No matter how highly sophisticated their marketing analytics tools, many marketing departments across the Asia-Pacific region invariably use them to do what they already know how to do rather than unleashing their full potential.
That is, they rely on these tools to report on what was rather than predict what is to come, according to the recently released “APAC Digital Directions” report, based on a survey of 648 marketing professionals throughout Australia, South Korea, China, Hong Kong, Singapore, and India.
The good news: The 2015 report reflects a rise in marketing professionals’ confidence around digital transformation and the importance of digital marketing. For example, 93% of those surveyed recognised that digital engagement would drive competitive advantage for their brand. Senior marketers are benefiting from increased management support, with 60% saying they had senior management’s backing to pilot and test digital engagement.
But when we drill into the numbers, we find a profession steadily embracing sophisticated analytics to do what it has always done: report on campaign metrics and performance. In fact, 37% of respondents say they are exclusively using data to report on the past, and only 25% support the idea that customer intelligence should be tied into the development of products and services.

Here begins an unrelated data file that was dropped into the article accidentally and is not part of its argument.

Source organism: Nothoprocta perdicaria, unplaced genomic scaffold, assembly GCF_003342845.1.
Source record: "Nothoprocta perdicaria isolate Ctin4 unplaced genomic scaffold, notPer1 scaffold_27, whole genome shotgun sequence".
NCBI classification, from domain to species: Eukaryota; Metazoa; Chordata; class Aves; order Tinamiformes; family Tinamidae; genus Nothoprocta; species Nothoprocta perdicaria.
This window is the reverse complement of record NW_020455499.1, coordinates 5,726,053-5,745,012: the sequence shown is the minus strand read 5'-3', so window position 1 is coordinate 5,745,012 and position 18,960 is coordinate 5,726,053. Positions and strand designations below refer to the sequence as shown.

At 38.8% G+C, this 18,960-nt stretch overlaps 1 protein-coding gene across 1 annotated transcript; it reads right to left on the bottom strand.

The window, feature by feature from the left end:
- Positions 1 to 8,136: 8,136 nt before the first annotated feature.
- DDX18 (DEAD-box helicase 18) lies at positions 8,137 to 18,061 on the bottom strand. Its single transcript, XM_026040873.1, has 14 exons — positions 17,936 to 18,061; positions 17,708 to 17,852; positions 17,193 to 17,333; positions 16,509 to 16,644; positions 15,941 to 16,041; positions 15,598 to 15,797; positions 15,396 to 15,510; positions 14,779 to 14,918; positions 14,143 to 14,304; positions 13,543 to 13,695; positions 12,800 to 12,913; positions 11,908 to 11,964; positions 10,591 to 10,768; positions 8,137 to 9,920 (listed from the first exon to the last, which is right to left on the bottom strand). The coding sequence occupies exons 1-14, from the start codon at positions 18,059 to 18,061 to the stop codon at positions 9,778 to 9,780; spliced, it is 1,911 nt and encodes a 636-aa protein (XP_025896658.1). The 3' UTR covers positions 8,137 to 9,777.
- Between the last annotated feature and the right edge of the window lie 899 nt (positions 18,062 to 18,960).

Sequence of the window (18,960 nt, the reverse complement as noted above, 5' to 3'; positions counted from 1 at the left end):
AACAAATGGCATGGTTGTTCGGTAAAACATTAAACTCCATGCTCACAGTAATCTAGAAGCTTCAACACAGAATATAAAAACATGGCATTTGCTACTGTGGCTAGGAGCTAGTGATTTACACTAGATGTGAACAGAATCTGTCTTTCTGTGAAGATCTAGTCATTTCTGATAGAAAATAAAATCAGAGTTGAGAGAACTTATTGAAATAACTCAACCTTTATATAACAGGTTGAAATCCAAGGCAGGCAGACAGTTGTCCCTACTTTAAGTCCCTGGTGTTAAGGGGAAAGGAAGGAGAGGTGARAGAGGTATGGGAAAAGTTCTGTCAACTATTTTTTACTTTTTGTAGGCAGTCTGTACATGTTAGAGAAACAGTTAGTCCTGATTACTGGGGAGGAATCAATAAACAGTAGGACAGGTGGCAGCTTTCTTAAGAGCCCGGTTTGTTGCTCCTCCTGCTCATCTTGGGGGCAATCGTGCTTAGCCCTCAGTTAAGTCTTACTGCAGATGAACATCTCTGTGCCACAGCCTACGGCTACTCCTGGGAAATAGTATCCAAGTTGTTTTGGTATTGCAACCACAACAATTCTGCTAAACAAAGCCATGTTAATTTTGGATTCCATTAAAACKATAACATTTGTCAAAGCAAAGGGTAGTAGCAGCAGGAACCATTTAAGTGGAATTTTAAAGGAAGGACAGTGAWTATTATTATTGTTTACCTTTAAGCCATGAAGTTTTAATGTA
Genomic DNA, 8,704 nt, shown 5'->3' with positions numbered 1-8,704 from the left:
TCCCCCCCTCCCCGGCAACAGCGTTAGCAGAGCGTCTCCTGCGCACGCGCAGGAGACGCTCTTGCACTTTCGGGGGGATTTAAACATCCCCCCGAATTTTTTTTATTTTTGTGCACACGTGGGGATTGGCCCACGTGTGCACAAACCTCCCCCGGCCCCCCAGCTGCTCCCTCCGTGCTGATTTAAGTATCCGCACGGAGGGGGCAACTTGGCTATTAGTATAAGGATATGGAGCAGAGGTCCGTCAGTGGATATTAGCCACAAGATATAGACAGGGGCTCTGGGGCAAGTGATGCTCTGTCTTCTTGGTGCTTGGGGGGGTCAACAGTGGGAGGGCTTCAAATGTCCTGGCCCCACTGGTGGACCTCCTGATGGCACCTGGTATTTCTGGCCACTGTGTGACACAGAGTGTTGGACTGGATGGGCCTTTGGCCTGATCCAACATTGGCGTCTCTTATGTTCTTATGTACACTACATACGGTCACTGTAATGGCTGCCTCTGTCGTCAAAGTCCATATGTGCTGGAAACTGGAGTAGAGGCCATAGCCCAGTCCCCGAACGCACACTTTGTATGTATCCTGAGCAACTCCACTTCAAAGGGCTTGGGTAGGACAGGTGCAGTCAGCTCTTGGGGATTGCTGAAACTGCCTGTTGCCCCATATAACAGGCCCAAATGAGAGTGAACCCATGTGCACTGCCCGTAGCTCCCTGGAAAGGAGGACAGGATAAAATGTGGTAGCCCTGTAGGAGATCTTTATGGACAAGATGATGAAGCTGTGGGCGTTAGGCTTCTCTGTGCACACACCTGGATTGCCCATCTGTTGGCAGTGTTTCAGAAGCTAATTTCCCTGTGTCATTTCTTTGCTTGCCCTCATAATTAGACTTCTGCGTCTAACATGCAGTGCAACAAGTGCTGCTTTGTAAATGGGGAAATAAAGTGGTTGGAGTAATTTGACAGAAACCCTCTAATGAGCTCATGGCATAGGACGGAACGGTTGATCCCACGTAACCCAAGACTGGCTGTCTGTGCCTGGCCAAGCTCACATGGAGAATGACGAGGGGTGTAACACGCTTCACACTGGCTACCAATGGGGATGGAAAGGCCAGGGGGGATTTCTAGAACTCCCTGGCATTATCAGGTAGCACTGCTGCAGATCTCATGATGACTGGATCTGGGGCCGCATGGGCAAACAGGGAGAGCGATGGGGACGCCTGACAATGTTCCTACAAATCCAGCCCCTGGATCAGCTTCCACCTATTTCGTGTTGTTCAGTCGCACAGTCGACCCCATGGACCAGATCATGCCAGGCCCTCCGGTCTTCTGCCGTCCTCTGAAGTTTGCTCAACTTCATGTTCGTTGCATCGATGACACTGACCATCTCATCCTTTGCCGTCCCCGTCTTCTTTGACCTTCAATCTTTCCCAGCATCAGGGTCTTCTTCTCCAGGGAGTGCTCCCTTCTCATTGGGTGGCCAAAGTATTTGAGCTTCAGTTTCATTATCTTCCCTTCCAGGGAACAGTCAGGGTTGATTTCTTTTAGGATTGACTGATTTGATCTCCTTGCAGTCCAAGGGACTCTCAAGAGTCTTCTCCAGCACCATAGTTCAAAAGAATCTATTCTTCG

Data is power. It gives marketers the power to understand what happened yesterday, but it also can be used to predict what will happen tomorrow. To a certain degree, professional marketers in the Asia-Pacific region already understand this–although they have yet to use data to its full potential. Data is a time machine that we’ve traditionally used to go backward. Now we have the capacity to travel into the future, but it’s as if we’re stuck in reverse.
Adapt To The Digital Era
The “APAC Digital Directions” report also shows a region stuck in a mentality that digital is just another channel or delivery mechanism rather than the basis of strategic transformation.
The result is an industry in which digital is used to deliver a message but not engage with its recipients. We’re asking questions about how digital fits into our existing strategies, whereas the question should be about where our strategies fit into the digital era.
Yet some marketers are catching on. The research points to a small but influential group of marketers in the region who are flicking the switch forward and making digital intelligence and insight central to their overall business strategies. These business leaders are harnessing the power of predictive analytics to ensure that data informs strategy at every step: product development, design, production, promotion, delivery, and engagement.
Rather than merely tracking existing campaigns, these marketers are using data to identify new opportunities. Rather than using data for reflective reporting, they are using it to interact in real time with customers through multiple channels.
They are not using data to track failure and success; they are using it to fail fast and seek success. They are constantly learning and moving on to new techniques and approaches that make it possible to race ahead of competitors.
In the end, the “APAC Digital Directions” report makes it clear that these more sophisticated marketers are already taking substantial market share from traditional operators, and they will continue to do so as the fail-fast approach becomes more pervasive.
The future, it appears, will belong to those who use data not only to understand what has been, but also to foresee what will be.